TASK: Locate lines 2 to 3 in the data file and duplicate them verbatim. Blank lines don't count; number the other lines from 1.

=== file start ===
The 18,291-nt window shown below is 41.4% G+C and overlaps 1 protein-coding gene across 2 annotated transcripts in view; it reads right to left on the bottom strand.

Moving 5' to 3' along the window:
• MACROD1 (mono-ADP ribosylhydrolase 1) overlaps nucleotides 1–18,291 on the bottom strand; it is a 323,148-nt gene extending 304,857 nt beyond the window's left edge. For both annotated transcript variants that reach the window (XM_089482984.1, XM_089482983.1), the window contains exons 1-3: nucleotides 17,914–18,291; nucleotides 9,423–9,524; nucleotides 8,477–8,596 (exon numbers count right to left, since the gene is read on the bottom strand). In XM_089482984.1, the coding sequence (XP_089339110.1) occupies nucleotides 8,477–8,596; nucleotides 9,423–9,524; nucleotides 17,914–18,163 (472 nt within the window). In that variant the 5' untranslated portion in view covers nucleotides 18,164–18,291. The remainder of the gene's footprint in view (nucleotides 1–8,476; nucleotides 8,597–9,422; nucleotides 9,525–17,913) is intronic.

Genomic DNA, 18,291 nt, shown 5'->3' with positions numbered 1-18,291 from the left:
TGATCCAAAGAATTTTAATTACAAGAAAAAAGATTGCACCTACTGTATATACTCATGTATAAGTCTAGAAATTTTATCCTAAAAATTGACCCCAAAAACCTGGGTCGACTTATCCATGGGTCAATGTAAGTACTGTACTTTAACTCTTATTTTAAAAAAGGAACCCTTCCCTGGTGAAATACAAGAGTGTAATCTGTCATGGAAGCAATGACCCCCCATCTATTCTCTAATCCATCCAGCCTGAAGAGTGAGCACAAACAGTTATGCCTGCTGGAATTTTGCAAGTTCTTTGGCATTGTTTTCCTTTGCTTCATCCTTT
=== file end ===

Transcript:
Moving 5' to 3' along the window:
• MACROD1 (mono-ADP ribosylhydrolase 1) overlaps nucleotides 1–18,291 on the bottom strand; it is a 323,148-nt gene extending 304,857 nt beyond the window's left edge. For both annotated transcript variants that reach the window (XM_089482984.1, XM_089482983.1), the window contains exons 1-3: nucleotides 17,914–18,291; nucleotides 9,423–9,524; nucleotides 8,477–8,596 (exon numbers count right to left, since the gene is read on the bottom strand). In XM_089482984.1, the coding sequence (XP_089339110.1) occupies nucleotides 8,477–8,596; nucleotides 9,423–9,524; nucleotides 17,914–18,163 (472 nt within the window). In that variant the 5' untranslated portion in view covers nucleotides 18,164–18,291. The remainder of the gene's footprint in view (nucleotides 1–8,476; nucleotides 8,597–9,422; nucleotides 9,525–17,913) is intronic.